The decisions nations make this year to recover economically from the Covid-19 crisis are likely to set in motion the extent to which, over the next three years, we control carbon emissions. This could set the course of the climate crisis up to 2050 and beyond. Chris Rhodes FRSA explores the challenge.
Awareness that if we are to mitigate climate change we need to curb our use of fossil fuels is now part of the public psyche; although the vast scale of change needed to check global warming to within necessary limits is less readily comprehended. Likewise, the hugely varied consequences of a rise of two degrees Celsius – rather than one or just half a degree less than this – does not seem obvious unless we appreciate the massive amount of additional energy absorbed into the earth system that this represents.
It is sometimes tempting to despair that zero-carbon will be attained by 2050, and the chances of doing so by 2030 appear far less compelling. Nonetheless, the reduction in carbon dioxide emissions that have been ‘achieved’, as an inadvertent consequence of locking down to control the transmission of Covid-19, might be taken to indicate that significant progress along this path is indeed possible. According to a study published by Nature Climate Change in May, the daily global emissions of carbon dioxide in April 2020 was almost one sixth of 2019 levels in the same month.
The question arises, however, of whether such an ameliorated emissions level might be preserved in the longer run. The subsequent ‘rebound’ in CO2 being poured into the atmosphere to within about 5 percent of 2019 levels, somewhat dilutes optimism about this.
Clearly, by simply curbing the billion tonnage of fossil fuels that we burn, CO2 emissions would be attenuated, but with economic catastrophe as an unwelcome bedfellow. Huge sums of money are being pledged by governments across the globe to stimulate their economies post Covid-19, totalling $9 trillion (about £6.5 trillion). Since, with the aid of these fiscal booster-jabs, the die will be cast for the global economy over the next three years, how the money is spent is critical. If it does not coincide with a dramatic and permanent fall in CO2 emissions, climate targets will become unattainable. In short, the time is now or never.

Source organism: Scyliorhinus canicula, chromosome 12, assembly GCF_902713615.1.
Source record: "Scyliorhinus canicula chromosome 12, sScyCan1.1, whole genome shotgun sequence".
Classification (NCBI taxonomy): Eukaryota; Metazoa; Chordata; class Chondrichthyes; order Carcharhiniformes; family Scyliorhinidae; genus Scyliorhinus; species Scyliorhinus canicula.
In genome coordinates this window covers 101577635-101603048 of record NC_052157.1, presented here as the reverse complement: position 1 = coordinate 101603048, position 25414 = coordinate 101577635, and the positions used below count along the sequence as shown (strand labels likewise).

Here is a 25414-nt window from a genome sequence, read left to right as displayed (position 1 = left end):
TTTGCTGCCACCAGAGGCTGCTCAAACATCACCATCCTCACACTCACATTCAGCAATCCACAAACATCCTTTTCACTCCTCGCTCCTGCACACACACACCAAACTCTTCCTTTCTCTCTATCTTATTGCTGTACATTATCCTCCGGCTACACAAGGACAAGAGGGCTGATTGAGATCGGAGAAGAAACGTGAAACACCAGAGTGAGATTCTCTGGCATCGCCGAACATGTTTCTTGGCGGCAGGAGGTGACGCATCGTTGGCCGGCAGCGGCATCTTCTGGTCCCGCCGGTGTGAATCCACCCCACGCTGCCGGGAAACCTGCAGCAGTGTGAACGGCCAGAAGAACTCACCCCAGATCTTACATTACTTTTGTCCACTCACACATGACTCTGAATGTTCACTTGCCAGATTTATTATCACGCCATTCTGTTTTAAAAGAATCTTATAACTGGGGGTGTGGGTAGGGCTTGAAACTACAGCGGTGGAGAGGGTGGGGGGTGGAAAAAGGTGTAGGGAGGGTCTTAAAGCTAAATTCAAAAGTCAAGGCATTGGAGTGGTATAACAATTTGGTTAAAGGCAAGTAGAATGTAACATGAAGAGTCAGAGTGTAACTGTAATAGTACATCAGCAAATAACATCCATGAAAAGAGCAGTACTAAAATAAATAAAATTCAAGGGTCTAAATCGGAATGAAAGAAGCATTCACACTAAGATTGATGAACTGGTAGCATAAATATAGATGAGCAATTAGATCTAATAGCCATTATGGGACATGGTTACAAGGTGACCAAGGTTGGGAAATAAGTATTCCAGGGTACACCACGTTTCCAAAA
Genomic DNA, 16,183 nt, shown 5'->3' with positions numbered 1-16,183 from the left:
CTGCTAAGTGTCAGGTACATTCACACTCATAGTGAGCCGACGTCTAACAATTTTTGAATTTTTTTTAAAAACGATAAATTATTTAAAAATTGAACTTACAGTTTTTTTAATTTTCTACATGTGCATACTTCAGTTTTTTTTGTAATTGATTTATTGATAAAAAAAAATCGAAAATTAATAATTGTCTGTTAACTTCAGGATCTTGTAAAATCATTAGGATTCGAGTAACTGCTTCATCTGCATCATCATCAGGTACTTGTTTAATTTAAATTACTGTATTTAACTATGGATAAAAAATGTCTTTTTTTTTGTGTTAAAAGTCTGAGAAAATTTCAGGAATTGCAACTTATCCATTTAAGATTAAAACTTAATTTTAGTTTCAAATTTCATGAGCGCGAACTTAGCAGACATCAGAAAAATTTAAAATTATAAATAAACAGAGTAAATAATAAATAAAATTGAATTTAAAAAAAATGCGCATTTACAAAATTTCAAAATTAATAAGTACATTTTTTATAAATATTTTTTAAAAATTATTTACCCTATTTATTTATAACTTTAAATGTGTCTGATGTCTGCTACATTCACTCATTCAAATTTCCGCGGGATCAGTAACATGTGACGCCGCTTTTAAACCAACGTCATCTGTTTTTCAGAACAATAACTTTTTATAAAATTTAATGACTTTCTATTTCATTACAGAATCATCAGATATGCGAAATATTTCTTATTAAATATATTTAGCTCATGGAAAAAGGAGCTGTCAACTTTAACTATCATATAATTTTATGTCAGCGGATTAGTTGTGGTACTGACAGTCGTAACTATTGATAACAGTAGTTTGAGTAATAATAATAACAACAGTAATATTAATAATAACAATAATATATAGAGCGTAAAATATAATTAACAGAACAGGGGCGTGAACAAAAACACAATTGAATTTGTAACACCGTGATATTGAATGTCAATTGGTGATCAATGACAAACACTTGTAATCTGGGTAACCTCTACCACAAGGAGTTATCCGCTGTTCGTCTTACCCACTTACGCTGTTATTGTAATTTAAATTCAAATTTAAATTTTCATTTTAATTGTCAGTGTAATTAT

However, according to a recent International Energy Agency (IEA) report, a ‘green alternative’ is within our grasp. Not surprisingly, this requires a principal emphasis on the proliferation of wind and solar energy, but also that buildings and industries be made more energy efficient, and that electricity grids are remodelled and updated. The creation of millions of new jobs across the world is vital, particularly in those nations where very many have been rendered unemployed, as a result of the lockdowns imposed to hold the Covid-19 crisis in check.
The report concludes that rather than injecting finance into the prevailing high-carbon economy, more jobs can be created by investing in such activities as retrofitting buildings, fabricating wind farms, installing solar panels, inaugurating new power networks, implementing greater numbers of electric vehicles, improving the energy efficiencies of industry, long-distance transportation, and appliances in general. In addition, a substantial shift would be needed towards more end-use renewables, biofuels production, and creating environmentally sound urban infrastructure. It is thought that such a ‘sustainable recovery plan’ could generate an annual 9 million new jobs.
While the European Union, for example, appears poised to initiate a swathe of green as part of its recovery, globally, little money has so far been directed toward low-carbon industries, with the majority of the pledged funding aimed towards their high-carbon counterparts. For example, the aviation industry is targeted for a $33 billion (nearly £24 billion) bailout.
As the Executive Director of the IEA, Fatih Birol, has commented, governments had an excuse to support these industries, as a first reaction to dealing with the suddenness and scale of the Covid-19 crisis, since “the first recovery plans were more aimed at creating firewalls round the economy.” However, some governments are still investing in high-carbon projects, such as coal-fired power stations.